From hospitality to the heritage sector
30 July 2021
A former hospitality worker who pursued her passion for the past years after ill-health prevented her from studying has today graduated with a First Class degree.
Rhiannon Jenkins, 27, who progressed to her Archaeology degree from Cardiff University’s Exploring the Past pathway programme, will celebrate her achievements as part of the Class of 2021 at this year’s virtual graduation ceremonies.
But a degree in this subject wasn’t always part of Rhiannon’s plan.
Ill-health meant that her original opportunity to go to university, where she was started a degree in economics and business, was cut short after the first few weeks. She made the difficult decision to return home to Llantwit Fardre.
When her health improved, she moved closer to Cardiff and worked in cafés and restaurants for four years. One day in work, she came across a leaflet advertising the Exploring the Past Pathway programme.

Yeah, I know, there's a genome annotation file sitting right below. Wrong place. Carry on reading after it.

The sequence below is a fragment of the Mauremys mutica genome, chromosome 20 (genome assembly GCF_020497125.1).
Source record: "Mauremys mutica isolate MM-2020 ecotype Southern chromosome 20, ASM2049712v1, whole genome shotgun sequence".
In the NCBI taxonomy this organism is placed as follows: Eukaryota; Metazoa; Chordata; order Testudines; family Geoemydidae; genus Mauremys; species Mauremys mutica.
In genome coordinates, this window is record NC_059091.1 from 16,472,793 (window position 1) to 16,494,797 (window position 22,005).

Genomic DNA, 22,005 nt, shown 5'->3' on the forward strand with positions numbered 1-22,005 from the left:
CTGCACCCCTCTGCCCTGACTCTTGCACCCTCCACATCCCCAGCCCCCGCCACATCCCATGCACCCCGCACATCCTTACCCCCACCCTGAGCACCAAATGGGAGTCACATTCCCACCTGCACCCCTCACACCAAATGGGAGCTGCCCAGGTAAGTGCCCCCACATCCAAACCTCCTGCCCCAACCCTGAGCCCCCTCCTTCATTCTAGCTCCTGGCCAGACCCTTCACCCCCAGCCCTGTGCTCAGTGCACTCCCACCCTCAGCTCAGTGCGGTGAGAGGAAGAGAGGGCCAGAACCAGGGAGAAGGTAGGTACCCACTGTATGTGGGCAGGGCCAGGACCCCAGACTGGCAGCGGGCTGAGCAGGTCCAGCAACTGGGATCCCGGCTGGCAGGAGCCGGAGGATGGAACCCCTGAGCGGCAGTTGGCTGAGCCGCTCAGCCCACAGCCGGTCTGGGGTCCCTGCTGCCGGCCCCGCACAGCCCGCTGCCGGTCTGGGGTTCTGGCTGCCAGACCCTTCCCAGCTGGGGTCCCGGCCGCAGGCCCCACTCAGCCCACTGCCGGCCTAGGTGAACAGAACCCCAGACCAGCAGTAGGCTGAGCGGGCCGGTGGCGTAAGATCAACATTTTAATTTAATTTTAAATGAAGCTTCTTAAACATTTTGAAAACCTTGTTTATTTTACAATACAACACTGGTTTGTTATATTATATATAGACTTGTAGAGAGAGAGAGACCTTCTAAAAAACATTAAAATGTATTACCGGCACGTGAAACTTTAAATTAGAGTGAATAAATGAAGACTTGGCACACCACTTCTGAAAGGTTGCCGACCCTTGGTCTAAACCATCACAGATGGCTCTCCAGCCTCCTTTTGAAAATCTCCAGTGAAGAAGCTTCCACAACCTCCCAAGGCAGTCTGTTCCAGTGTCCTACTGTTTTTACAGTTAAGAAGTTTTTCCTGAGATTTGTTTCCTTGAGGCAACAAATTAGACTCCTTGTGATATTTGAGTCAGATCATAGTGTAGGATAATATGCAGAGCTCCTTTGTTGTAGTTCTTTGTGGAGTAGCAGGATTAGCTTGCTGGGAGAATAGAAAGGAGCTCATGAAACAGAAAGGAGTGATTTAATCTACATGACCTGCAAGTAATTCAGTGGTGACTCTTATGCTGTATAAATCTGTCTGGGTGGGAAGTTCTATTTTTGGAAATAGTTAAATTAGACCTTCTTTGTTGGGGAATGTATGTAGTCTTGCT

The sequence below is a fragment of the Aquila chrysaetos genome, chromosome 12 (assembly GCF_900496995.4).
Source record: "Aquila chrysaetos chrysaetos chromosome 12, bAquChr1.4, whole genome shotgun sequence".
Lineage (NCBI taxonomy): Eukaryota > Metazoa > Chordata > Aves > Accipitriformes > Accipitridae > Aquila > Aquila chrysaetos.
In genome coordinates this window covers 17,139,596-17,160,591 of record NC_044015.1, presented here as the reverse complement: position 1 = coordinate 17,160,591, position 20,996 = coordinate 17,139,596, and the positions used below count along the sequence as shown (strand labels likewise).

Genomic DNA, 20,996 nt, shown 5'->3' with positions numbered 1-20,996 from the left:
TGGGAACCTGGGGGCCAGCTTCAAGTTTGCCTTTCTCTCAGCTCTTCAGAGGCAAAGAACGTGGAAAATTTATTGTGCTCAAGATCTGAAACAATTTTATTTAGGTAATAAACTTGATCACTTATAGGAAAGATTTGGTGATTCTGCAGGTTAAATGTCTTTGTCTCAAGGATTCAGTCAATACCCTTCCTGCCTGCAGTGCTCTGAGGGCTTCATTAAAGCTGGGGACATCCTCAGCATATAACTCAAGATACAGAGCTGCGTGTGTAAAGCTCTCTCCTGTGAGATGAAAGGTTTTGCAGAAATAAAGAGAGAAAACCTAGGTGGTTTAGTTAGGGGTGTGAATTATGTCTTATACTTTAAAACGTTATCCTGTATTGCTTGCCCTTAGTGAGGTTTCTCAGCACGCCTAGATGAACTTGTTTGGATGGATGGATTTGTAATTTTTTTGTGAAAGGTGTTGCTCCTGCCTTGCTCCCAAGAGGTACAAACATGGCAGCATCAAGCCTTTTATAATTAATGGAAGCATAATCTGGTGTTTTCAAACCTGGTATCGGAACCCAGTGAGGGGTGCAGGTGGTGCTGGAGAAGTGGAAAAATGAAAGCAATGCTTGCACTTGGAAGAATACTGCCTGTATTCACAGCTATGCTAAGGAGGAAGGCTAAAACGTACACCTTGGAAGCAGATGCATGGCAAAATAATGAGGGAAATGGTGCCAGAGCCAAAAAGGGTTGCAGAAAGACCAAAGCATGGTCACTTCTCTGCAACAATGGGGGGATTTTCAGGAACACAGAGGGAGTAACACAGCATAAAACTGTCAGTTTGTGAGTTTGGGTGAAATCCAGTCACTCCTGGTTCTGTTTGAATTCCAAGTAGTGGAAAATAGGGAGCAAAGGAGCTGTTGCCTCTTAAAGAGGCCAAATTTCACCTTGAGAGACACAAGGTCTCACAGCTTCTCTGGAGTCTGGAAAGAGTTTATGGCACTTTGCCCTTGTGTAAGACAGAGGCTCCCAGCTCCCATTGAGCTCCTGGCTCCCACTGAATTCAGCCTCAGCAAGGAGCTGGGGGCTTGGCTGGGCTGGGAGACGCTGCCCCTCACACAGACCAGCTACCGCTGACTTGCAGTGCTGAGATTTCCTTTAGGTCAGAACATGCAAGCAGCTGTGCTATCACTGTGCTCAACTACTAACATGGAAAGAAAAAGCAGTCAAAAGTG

She said: “Since school I had been interested in history and archaeology and I was always watching YouTube videos about that sort of thing. By this point, I was bored working in hospitality and thought the course sounded interesting and different. I wanted to give it a go.”
A life-changing programme
Exploring the Past offers adult learners, who have often been away from formal education or who are without any previous relevant qualifications, the chance to experience learning and teaching similar to a first year of undergraduate study. After successfully completing the Pathway programme, learners are eligible for an interview to progress onto a degree scheme.